Genetic scientists warn that redheads are a dying breed; soon they will become extinct in the next 100 years. National Geographic magazine reports that less than two percent of the world’s population has the natural red hair.
The future doesn’t look bright for those with ginger locks, according to the National Geographic article.
Red hair was created by a genetic mutation in northern Europe thousands of years ago. The article reports that the gene had the beneficial effect of increasing the body’s ability to cope with sunlight; it helped make vitamin D from sunlight. But now because of worldwide interactions, today’s carriers are more prone to skin cancer and are more sensitive to heat and cold-related pain.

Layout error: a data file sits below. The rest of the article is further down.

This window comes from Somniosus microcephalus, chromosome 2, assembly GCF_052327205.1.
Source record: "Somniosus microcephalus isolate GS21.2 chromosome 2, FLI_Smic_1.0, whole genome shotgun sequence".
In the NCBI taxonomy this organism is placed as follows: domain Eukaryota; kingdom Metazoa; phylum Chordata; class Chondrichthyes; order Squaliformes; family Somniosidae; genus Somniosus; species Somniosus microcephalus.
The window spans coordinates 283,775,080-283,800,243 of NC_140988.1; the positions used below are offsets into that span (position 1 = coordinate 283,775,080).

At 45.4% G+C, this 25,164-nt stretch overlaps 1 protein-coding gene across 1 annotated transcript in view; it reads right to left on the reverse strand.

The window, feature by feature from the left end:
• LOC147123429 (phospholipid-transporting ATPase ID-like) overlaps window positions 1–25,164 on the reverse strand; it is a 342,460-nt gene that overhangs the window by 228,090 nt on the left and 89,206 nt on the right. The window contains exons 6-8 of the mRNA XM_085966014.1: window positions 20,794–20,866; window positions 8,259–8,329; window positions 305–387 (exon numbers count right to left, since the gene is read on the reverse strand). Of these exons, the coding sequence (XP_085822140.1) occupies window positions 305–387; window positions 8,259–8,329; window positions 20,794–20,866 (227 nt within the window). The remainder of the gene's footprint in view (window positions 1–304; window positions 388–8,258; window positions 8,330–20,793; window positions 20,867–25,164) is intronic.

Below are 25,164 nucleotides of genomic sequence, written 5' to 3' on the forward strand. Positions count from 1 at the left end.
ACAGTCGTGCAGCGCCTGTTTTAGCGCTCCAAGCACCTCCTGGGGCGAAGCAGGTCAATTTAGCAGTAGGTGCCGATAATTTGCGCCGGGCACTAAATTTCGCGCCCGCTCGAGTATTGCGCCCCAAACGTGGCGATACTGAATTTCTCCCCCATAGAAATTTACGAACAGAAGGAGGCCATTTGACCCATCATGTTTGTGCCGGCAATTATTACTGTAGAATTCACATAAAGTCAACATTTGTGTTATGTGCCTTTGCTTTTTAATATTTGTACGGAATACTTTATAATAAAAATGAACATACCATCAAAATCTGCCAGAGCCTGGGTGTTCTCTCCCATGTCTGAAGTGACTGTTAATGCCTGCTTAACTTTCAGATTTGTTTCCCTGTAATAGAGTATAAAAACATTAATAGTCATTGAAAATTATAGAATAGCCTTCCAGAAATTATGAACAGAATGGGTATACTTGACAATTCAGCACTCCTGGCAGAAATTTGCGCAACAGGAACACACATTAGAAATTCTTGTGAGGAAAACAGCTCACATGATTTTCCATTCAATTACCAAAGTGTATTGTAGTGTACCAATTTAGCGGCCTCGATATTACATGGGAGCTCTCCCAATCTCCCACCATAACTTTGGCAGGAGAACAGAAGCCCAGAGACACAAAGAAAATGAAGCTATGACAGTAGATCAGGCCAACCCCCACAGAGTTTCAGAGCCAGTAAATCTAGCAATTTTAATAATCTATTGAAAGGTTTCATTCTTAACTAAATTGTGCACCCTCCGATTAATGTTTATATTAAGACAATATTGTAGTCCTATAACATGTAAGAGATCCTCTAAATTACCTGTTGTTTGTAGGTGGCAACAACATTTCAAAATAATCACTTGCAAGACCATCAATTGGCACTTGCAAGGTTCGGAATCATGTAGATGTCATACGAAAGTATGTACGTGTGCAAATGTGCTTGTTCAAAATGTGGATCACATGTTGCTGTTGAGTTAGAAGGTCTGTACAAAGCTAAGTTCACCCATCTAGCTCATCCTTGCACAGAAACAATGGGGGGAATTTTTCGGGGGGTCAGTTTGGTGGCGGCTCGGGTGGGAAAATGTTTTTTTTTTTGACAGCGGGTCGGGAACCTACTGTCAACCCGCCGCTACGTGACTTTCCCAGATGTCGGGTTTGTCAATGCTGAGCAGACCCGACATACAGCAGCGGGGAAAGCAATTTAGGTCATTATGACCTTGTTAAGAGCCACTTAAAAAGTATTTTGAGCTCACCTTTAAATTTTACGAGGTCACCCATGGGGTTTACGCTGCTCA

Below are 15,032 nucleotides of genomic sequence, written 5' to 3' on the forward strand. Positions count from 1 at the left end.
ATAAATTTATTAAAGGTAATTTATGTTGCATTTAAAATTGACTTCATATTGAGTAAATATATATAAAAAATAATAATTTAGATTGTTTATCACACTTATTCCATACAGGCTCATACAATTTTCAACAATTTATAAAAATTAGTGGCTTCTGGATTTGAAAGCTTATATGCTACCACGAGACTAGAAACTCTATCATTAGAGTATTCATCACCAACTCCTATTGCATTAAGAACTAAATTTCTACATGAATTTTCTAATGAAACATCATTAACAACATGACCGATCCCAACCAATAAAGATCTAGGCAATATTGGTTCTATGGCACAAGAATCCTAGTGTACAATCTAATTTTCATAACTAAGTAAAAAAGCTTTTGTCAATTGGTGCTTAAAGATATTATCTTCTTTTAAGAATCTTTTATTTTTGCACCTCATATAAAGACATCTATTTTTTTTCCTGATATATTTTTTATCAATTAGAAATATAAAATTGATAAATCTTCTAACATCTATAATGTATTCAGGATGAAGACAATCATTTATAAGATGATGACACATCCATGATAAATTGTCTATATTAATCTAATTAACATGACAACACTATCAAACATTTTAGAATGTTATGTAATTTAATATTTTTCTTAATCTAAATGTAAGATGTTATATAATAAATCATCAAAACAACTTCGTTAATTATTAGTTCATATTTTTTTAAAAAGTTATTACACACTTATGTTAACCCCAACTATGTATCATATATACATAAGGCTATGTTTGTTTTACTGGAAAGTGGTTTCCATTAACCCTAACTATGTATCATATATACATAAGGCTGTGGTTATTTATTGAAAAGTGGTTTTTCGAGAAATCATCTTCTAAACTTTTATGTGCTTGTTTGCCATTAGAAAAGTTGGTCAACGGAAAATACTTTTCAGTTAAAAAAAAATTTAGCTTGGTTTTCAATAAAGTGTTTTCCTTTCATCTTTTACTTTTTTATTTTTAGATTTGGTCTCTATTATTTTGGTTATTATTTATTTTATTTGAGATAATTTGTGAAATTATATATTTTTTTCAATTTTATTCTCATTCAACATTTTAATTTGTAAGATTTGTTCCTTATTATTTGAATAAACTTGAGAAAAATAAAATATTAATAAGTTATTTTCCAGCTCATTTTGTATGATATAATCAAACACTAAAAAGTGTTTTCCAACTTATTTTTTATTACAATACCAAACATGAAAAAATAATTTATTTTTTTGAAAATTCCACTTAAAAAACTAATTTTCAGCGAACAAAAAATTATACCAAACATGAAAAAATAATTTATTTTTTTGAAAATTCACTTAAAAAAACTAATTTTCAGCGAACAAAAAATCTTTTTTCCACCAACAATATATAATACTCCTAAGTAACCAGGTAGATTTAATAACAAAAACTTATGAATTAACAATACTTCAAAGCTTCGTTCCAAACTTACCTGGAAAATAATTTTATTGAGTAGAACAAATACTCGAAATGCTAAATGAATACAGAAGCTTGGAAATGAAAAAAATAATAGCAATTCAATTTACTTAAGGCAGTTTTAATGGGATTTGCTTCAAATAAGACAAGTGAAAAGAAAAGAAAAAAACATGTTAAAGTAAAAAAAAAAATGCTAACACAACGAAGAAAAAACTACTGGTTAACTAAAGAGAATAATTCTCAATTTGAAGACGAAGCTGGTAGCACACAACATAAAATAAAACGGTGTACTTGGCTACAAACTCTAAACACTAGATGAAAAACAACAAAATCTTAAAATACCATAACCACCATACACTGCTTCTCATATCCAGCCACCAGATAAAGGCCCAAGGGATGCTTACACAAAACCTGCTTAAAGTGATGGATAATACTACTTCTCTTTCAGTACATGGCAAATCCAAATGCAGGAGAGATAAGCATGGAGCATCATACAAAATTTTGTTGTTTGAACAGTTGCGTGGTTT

Because of the smaller percentage of red-heads present in the population, it has reduced the chances considerably for them to get red-head partners, so their offspring may or may not be a red-head. But that red-head can produce a baby from a single red-headed parent; the chances rise when both the parents have ginger hair, however.
[In related news: World's largest sperm bank turns down redheads due to low demand]
Some experts warn those with red hair could be gone as early 2060, but others say the gene can be dormant in the reproductive system for generations before returning.
It is too early to predict redhead extinction; more research and analysis needs to be done if that is the case. For more about red hair check the Wikipedia article.